[ 21:54 monday 19 november – piscita, isola di stromboli ]
on my desktop as i write i’ve got a live video stream from the uk house of commons. the government’s emergency anti-terrorism bill is being debated. the discussion is passionate and at moments surprisingly moving.
for anyone who’s interested the feed is always available at
representatives observe that britain already has more official secrets than any other state in western europe. that this new bill goes a long way to creating the conditions of a police state. that it contains provisions which represent significant constitutional change (removing the fundamental right to trial, permitting persons to be imprisoned indefinitely at the instruction of the secretary of state, creating an unprecedented mechanism by which all future decisions made by the european union home affairs committee will automatic pass into uk law without normal parliamentary debate) yet is being rushed through the house without time for proper scrutiny.
i cannot recall having heard such discussion in parliament during my lifetime. these people have some understanding of what they are in the process of doing.
the bill is being presented as emergency legislation which removes it from the normal requirements of parliamentary debate. though it is a long bill, only three days of debate have been allotted. it is scheduled to reach the statute books by christmas. with the government’s huge majority there is not the slightest chance that it will be stopped or significantly amended.
therefore, in seven weeks, this will be the law of the united kingdom. those who like me are citizens of that nation had better get used to the fact that this is now the kind of society of which we are a part.
the full text of the bill is published at
http://www.publications.parliament.uk/pa/pabills.htm. typically it is written in a way which makes it hard for the ordinary citizen to see its significance. i draw people’s attention to two clauses in particular:
– section 21 : suspected international terrorist: certification
this lays out the basis on which the secretary of state may “certify” that someone is a “terrorist”, after which they may be imprisoned indefinitely. there is no need for any crime to have been committed. there is no need for a trial to take place. the suspect has no right to know the accusation against them. the suspect has no right to see the evidence against them. there is no limit to period for which they may be imprisoned.
– section 29 : exclusion of legal proceedings
this explicitly cancels the authority of any court to challenge decisions of the secretary of state.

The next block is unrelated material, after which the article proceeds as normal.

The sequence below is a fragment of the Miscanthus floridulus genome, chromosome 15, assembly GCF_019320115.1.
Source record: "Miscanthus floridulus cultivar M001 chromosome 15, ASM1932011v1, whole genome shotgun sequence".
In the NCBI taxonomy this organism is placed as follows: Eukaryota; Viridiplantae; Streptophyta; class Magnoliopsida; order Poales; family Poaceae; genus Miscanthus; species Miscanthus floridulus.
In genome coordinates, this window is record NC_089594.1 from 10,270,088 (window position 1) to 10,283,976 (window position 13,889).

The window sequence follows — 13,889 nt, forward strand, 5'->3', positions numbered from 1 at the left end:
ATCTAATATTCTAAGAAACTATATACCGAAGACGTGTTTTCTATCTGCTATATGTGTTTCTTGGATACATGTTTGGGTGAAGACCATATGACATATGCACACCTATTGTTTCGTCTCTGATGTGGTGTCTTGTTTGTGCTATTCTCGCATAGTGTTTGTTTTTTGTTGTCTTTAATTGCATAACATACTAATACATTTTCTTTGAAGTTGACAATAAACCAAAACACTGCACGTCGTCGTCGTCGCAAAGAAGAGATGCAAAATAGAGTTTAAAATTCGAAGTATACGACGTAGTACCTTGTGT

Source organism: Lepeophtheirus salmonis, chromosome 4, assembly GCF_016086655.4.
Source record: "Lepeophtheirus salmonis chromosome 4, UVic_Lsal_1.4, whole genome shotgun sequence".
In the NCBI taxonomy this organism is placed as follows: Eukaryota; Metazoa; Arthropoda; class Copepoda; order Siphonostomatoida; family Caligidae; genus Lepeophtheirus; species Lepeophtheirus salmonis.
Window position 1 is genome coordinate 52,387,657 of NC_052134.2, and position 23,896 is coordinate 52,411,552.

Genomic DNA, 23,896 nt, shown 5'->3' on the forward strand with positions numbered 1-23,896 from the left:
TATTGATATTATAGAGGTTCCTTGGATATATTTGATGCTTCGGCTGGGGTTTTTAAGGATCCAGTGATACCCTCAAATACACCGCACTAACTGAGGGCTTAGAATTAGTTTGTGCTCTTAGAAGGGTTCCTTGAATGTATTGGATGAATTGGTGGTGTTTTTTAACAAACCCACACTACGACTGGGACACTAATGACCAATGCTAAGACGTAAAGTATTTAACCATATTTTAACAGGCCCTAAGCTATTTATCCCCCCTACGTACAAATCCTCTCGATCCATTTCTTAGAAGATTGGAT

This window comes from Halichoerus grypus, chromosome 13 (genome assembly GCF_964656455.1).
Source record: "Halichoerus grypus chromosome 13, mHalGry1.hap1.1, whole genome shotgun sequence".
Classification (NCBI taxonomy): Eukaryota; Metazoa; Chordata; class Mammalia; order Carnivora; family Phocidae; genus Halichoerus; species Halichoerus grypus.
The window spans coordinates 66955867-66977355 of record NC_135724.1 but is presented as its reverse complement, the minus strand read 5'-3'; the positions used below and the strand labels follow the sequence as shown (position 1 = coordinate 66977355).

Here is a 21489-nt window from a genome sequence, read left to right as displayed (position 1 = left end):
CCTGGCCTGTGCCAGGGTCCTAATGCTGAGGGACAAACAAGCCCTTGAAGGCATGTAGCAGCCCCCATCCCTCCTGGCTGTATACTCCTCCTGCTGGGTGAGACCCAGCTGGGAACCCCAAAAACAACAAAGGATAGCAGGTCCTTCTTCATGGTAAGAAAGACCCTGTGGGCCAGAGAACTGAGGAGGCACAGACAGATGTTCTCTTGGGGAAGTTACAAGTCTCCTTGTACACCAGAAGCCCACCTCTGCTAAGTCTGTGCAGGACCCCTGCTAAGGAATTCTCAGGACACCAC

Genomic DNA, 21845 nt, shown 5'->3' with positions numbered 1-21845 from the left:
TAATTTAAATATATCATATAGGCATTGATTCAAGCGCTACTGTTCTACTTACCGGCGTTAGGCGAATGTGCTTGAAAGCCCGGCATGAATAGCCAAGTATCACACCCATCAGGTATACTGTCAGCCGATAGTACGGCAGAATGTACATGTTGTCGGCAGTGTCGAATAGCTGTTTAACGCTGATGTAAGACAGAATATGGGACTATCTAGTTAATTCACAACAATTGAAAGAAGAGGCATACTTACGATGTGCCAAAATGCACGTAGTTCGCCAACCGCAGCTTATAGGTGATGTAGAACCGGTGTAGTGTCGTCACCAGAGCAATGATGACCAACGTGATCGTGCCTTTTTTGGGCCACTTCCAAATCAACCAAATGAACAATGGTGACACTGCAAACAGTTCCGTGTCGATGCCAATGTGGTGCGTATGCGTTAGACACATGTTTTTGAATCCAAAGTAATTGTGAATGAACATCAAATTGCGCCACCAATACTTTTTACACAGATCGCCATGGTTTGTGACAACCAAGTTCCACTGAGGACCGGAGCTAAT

over the past four years a succession of bad bills have passed onto the uk statute books. a mental health act which permits indefinite incarceration and treatment without trial if a single qualified psychiatrist pronounces a citizen to have a “serious personality disorder” likely to lead tham to commit a crime. an anti-terrorism bill which makes the possession of information likely to be useful to terrorists an offence in its own right. a regulation of interception powers bill which creates a presumption of guilt for those who receive encrypted messages unless they can prove they are unable to decrypt them.
i have observed these and other measures passing into law and felt an inexorable progression towards the sort of bill being debated tonight. the moment i heard of the atrocity in new york i knew the conditions existed in which that progress might continue to its logical and grim conclusion. i fear greatly for the bills we shall see in the months ahead.
beverley hughes, parliamentary secretary representing the home office, makes a gloriously chilling slip in replying to concerns from the floor. “we understand how serious these questions are and we’ve taken ten minutes… er, i mean ten weeks… to consider them.” a little later she expresses the view that “we cannot draw a line between crime and terrorism” which certainly represents the thrust of legislation over the past two years. the consequences of such a view are worth pondering.
[ 23:45 ]
the anti-terrorist bill passed by 400 votes to 5. the house is now debating a “derogation” of the european convention on human rights. the government adjudges that britain currently faces a risk “which threatens the life of the nation” and thus claims emergency powers to over-rule the part of the convention on human rights guaranteeing the right to a fair trial. it is worth noting that no other nation in europe has felt it necessary to do derogate this clause.
if i interpret the technicalities correctly it is irrelevant what conclusions the house comes to in this debate. the measure has been introduced by executive order and has already come into force.
since magna carta, 800 years ago, every person suspected of wrong-doing in britain has been accorded the right to a trial before their peers. in one and a half months that right will cease to exist. what’s happening?